ACTIONS ON PRIORITY LEGISLATION

 

Tax Credits

Governor signs bill into law to create rape crisis center tax credit program, expand domestic violence shelter tax credits
House Bill 430 (Rep. Hannah Kelly, R-Mountain Grove) 
MCADSV supports
On Apr. 21, Gov. Mike Parson signed HB 430 into law, with an effective date of August 28, 2021. The law will create a new rape crisis center tax credit program with a 50% tax credit that, as of July 1, 2022, increases to a 70% credit for donors of $100 or more. In addition, a parallel 70% tax credit for donations to domestic violence shelters will take effect on July 1, 2022, increasing from the current 50% credit. And finally, as of July 1, 2022, there will no longer be a cap on the amount of these tax credits that can be awarded to donors (the current annual total is $2 million for domestic violence shelters).

It is not expected that legislators will take any further action this session on similar tax credit bills. Those bills include:
Senate Bill 155 (Sen. Andrew Koenig, R-Manchester)
House Bill 1109 (Rep. Mary Elizabeth Coleman, R-Arnold)
House Bill 1129 (Rep. Willard Haley, R-Eldon)
HCS House Bill 1095 (Rep. Dick Deaton, R-Noel)

 

Orders of Protection

Multiple Order of Protection bills advance in House and Senate: all extend duration of orders up to lifetime of respondent, include pets in protection orders
House Committee Substitute for SS SCS Senate Bill 71 (Sen. Elaine Gannon, R-DeSoto)
MCADSV supports
In April, House committees amended and passed a Senate protection order bill, SB 71. The bill would include pets in Orders of Protection (adult and child, ex parte and full), would allow protection orders to be issued for graduated periods of time, up to lifetime of the respondent, and would update the definition of stalking for protection orders that also is in an additional House bill (HB 292).


Senate Committee Substitute for HCS House Bill 744 (Rep. Lane Roberts, R-Joplin)
Senate Committee Substitute for Senate Bill 415 (Sen. Holly Rehder, R-Sikeston)
MCADSV supports
A Senate committee in April passed HB 744, the House lifetime protection order bill, and it awaits a Senate floor vote. It is similar to SB 71 as it also includes pets in protection orders but it does not contain the updated stalking definition for orders. No action occurred in April on a similar Senate protection order bill, SB 415.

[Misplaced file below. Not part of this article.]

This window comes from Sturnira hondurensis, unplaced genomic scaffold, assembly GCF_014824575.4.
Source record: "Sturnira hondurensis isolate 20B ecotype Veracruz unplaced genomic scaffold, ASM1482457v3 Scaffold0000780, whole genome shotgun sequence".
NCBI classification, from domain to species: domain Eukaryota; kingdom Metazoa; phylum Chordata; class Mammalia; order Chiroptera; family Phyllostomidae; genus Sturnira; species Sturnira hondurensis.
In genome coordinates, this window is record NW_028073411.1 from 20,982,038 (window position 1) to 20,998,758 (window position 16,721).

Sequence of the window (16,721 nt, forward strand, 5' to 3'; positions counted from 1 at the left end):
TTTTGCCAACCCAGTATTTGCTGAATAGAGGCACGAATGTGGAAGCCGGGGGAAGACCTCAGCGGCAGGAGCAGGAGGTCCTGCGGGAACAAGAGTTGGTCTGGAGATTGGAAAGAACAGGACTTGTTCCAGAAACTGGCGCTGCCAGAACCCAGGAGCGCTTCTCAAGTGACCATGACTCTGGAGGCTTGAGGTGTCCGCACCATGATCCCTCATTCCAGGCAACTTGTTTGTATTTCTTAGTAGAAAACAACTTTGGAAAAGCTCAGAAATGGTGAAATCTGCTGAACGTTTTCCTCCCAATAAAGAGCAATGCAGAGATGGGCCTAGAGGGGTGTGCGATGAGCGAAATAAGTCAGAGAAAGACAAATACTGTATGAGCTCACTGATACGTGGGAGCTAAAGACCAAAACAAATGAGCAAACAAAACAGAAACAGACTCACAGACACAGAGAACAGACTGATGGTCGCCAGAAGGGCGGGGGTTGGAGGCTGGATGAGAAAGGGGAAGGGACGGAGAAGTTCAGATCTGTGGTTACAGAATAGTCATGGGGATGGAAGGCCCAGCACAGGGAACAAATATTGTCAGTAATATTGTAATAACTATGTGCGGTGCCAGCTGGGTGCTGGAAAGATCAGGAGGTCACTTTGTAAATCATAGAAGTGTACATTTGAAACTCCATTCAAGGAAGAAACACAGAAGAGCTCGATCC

House committee adds protection order provisions to Senate policing bill 
House Committee Substitute for SS SCS Senate Bills 53 & 60 
(Sen. Tony Luetkemeyer, R-Parkville, SB 53) (Sen. Brian Williams, D-St. Louis, SB 60)
MCADSV monitoring (MCADSV supports sexual conduct and protection order provisions)
On April 28, a House committee passed a committee substitute for SBs 53 & 60 that included about 20 amendments, including the HB 744 protection order provisions. 


Senate committee combines jury instructions bill with bill that updates stalking definition for protection orders 
Senate Committee Substitute for House Bill 530 & HCS House Bill 292 
(Rep. David Evans, R-West Plains: HB 530) (Rep. Lane Roberts, R-Joplin: HB 292)
MCADSV monitoring (MCADSV supports HB 292 provisions)
A Senate committee in April passed Senate Committee Substitute for HBs 530 & 292. That bill combines the content of HB 530, which deals with jury instructions for included offenses in criminal trials, with HB 292, which updates the definition of stalking for Orders of Protection: “acts in which the stalker directly, indirectly, or through a third party follows, monitors, observes, surveils, threatens, or communicates to or about a person by any action, method, or device.” HBs 530 & 292 awaits Senate floor debate. 


No action on House bill to add “coercive control” to protection order law
House Bill 427 (Rep. Raychel Proudie, D-Ferguson)
MCADSV supports
No action occurred on HB 427 after a House committee passed it in March. HB 427 would add to protection order law an additional definition of abuse by including actions of “coercive control.” The bill also would add another element of abuse by including actions of “disturbing the peace” of a protection order petitioner. 

 

Sexual Assault

House committee amends Senate law enforcement bill that creates crime of “sexual conduct in the course of public duty;” adds protection order bill 
House Committee Substitute for SS SCS Senate Bills 53 & 60 
(Sen. Tony Luetkemeyer, R-Parkville, SB 53) (Sen. Brian Williams, D-St. Louis, SB 60)
MCADSV monitoring (MCADSV supports sexual conduct and protection order provisions)
On April 28, a House committee passed a committee substitute for SBs 53 & 60 that included about 20 amendments, including the HB 744 protection order provisions. SBs 53 & 60 now is a 114-page, multi-provision “omnibus” bill that has been expanded beyond its original law enforcement provisions to include a wide range of other government systems. The bill retains its original sections, including: 1) provisions that would create the criminal offense of “sexual conduct in the course of public duty” by a law enforcement officer with a detainee, prisoner or offender; and 2) banning law enforcement officers’ use of chokeholds unless deadly force is authorized by law. SBs 53 & 60 also would protect the identity of those who report alleged criminal acts to any kind of a “crime stoppers” organization.